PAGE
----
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         A PITTSBURGH CLASSIC   small crimson logoSTORY
  STORY AND PHOTOGRAPHY BY TOM CARROLL
Tessaro's exterior as seen in American Publi House Review

The Bloomfield neighborhood is an old Italian stronghold, but like other neighborhoods in Pittsburgh, this one is changing as new people settle in and new businesses emerge from the mix.  TESSARO'S owner Kelly Harrington welcomes the prospect of newcomers, but his landmark bar has been doing just fine since he became owner in 1984.  The bar is surely a fixture of the neighborhood, and its original founder, Richard Tessaro, was a local guy, but only a small percentage of the current business is local.  In fact, Tessaro’s has become a destination bar for out-of-towners, and for people from other neighborhoods of the city too.  This says a lot in this city of rivers where people on the other side of the river are ‘strangers,' where marriages across river boundaries are discouraged, and where social networks are thick, and hardly porous.

Kelly Harrington as seen in American Public House Review
KELLY HARRINGTON
I visited TESSARO'S when I first landed in Pittsburgh, to do a consulting gig.  As soon as I walked in I knew it was a special place, but that feeling is hard to convey, and harder to describe.  The impression was so powerful that I thought, ‘I could live here.’  I did wind up living in Pittsburgh for a while, and spending a fair amount of time at Tessaro’s – but that’s another story.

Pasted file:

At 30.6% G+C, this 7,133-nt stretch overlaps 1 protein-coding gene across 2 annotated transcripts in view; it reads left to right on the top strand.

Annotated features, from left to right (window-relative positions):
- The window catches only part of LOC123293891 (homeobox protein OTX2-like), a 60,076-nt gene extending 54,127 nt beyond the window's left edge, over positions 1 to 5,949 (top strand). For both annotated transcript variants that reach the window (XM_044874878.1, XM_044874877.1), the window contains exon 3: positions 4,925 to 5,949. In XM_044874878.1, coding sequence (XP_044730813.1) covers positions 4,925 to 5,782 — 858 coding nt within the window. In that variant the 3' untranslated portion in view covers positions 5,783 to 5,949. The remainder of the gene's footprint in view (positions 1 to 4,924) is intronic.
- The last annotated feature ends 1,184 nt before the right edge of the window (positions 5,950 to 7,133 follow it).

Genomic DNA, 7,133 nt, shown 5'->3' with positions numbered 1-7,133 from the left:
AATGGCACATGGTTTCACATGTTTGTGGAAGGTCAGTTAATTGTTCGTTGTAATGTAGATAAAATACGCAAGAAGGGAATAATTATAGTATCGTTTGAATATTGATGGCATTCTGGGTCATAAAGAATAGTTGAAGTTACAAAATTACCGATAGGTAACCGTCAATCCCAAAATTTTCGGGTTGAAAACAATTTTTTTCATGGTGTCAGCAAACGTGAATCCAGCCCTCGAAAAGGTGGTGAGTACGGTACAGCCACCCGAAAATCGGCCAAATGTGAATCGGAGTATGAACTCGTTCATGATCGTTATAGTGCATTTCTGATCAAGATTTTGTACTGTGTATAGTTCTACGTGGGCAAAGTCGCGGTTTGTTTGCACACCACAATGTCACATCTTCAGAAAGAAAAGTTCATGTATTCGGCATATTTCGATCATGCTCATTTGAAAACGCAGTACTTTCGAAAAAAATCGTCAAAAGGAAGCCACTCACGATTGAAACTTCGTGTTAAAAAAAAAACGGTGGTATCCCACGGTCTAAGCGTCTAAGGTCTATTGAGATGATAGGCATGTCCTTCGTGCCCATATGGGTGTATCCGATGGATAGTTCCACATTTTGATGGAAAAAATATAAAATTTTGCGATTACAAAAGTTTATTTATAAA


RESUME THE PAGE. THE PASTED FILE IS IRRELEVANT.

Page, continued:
Kelly recalls that he “always wanted to be in the bar business.  When I was growing up, instead of playing store, I played bar.  ‘What ya have?’” he’d say as a kid.  After he bought the bar, he says, “I got out front, I got behind that hardwood, I was in the kitchen.  And it turns out to be a family business.  My dad stops in on Monday – you’ve seen him.”  And Kelly’s mom is the host.  “She’s the buffer, the steadying influence.  She’s good with the employees.  Mom does all the scheduling, all the hiring and firing.  And my sister is here too.  She’s here 18 years.  So there’s a sense of certainty.”
 
The broad mahogany bar is set perpendicular to the entrance and extends nearly to the rear of the barroom.  The dark wood bar and painted tin ceiling are paired with dark wood tables and wood paneling all around.  Delicate white strings of light climb the walls and inch along the ceiling, which define the contours of the space and offset the darker tones of the wood.  But the wood hues really establish the mood of the place, which is intimate and warm.  When they expanded 13 years ago – Kelly says they badly needed room to spread out – his mother painted murals on the new walls depicting the bar, Kelly’s family (mom and dad and eight siblings), and the employees, many of whom still work there.  His mother paints herself into the murals, but never reveals herself.  Instead, she appears in silhouette, or with hands raised in front of her face.  “It’s kind of Hitchcockian,” Kelly notes, but the murals capture the charm of the place and underscore its warm mysteries. 

The grill at TESSARO'S as seen in American Public House Review

Tessaro’s is all about personal attention, specially prepared foods, and drinks made from established recipes.  The famed wood grille, visible behind a glass partition in the rear corner of the barroom, is a hallmark feature of the place.  Specials are posted on a blackboard in front, which consist mainly of fish entrees, salads, and sandwiches.  “The blackboard…people like it.  My sister works the fish angle to the max.  But 75% of the food we sell are hamburgers.”  Kelly recalls that, “We used to buy our meat across the street at House of Meats.  We didn’t know what to do when they went out of business.  A customer, a fireman, offered to cut meat for us at his house, but I said, ‘How about if I create a space for you here?’  So I built a place in the basement, a walk-in.  He cuts and grinds chuck, adds some filet, some trimmings.  A guy came in, ordered a 24oz steak, he went downstairs and cut it.  Now where else can you get that?  And the meat is fresh every day.”